The pub, Roland’s, close to our accommodation offered brilliant hospitality, superb food and cheaper drinks than most other places on the mountain.
Take a bus to Whistler: A municipal bus service operates between Creekside and Whistler village. It’s CAN$2.50 each way. Catch bus number 20. It takes about 10 to 15 minutes.
We enjoyed an evening in Whistler village, which is far larger than Creekside and has much more choice of places to eat, drink and shop.
Check out the origins of the ski run names: There are some great ski run names, such as Burnt Stew, McConkey’s, Franz’s Run, Jimmy’s Joker and the Dave Murray Downhill. There is a reason and history for most of these names. Find out more.
It’s not ice as we know it: Icy slopes to Europeans is ice (really scary blue-clear ice!), but when the Canadians mention icy slopes I think it’s fair to say they are talking about hard-packed snow.
Although there was little fresh snow in Whistler while we were there, the slopes were in great condition and there were only a few vaguely icy bits.
Learn the ski gradings: Ski runs in Canada and America are graded green, blue, black single diamond and black double diamond. There is no red grading.
Blue seems like a red to me, or somewhere between a blue and red in the European grades.
The black runs are often steep and include lots of moguls. I am not an advanced skier but I manage to ski black runs, both single diamond and, occasionally, double black diamond.
When you are heading into an area of “expert only” skiing, you do need to be confident and have the ability to make quick turns in steep mogul fields.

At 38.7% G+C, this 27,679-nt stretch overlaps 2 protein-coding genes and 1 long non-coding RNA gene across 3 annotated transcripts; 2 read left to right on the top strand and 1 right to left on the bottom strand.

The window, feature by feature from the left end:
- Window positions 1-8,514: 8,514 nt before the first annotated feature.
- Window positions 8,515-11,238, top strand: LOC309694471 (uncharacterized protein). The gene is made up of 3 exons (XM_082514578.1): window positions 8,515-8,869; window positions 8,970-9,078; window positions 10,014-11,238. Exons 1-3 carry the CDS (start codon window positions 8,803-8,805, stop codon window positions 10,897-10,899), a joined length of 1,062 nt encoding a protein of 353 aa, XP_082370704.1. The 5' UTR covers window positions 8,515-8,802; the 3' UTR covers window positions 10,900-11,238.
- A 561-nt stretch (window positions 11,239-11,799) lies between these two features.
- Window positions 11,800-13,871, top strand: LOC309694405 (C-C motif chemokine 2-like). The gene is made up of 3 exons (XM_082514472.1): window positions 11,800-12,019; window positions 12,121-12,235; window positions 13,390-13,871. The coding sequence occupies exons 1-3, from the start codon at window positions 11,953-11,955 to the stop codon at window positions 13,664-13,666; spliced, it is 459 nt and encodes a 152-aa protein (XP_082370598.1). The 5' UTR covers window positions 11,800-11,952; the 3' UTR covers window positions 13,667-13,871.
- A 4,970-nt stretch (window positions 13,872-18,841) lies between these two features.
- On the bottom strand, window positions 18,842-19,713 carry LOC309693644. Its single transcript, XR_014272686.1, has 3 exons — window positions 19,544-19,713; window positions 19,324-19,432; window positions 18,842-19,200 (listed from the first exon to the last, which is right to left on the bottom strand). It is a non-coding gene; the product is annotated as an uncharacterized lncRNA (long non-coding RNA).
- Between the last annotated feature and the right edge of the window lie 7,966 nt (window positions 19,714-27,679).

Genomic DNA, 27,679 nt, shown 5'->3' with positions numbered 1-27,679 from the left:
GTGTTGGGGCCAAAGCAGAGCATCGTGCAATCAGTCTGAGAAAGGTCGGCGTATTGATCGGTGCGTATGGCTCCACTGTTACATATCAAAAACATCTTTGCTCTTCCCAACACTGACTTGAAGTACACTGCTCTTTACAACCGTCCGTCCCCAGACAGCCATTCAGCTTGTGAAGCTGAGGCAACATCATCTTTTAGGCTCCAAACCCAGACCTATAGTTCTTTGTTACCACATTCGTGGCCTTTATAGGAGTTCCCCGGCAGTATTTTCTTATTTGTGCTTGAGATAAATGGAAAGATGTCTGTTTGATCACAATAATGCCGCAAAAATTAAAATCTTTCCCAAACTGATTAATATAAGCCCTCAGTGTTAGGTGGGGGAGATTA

Take the Peak to Peak gondola: This gondola links Whistler Mountain with Blackcomb Mountain and it is an event in itself. It traverses high above an amazing valley.
Every so often there is a gondola car with a window in the base. A clock tells you when the next gondola with a clear base will come along. We waited for one and enjoyed (Type 2 enjoyment) seeing just how high above the ground we really were!
See through the cloud: Whistler does not always have the best weather – or so we were told – and the mountains can be covered in cloud. On day 2, looking upwards from Creekside it appeared that we would be skiing in a whiteout all day.
But we decided to take the gondola up the mountain anyway. By the time we got out of the gondola, we were above the cloud.
Throughout the day, we skied in cloud, below cloud and above cloud. The cloud actually added to the atmosphere of the resort and provided the most stunning views.
Make the most of early lift closures: Although the lifts do shut around 3pm to 3.30pm from December to February, it often means that the slopes are virtually empty later on.
Take a last lift to the top of the mountain and then ski back down on slopes and via off-piste bowls with hardly another person in sight.
Be aware of “family day”: Canada has a “family day” holiday in February and this means that many people take advantage of a long weekend for skiing. The slopes are much busier on this weekend.
However, the week before the Family Day weekend when we were in Whistler is much quieter. We rarely joined a queue for an uplift and so many times we had open slopes almost to ourselves.
Challenge yourself (if you want to): There is plenty to challenge even the most expert skier in Whistler. Hubby G can rarely let a steep slope pass him by and as soon as he saw the double black diamond Couloir Extreme Wall I knew he would give it a go.
I wish I had the guts to do the same but I still found lots of off-piste black diamond slopes to challenge myself, too.
Stay for longer: We reckon we could easily spend two weeks in Whistler exploring all the runs and the in-bounds off-piste skiing. We chatted to skiers who said there is plenty of back country to explore on touring skis, too.
Stay for as long as you possibly can. I don’t think you will get bored.
Buy an EPIC Pass: If you plan to ski the EPIC Pass resorts for more than a week it makes sense to buy a season’s pass, but buy it early when there is a decent discount available. Whistler is just one of many resorts covered by the EPIC pass.
Next stop: Revelstoke.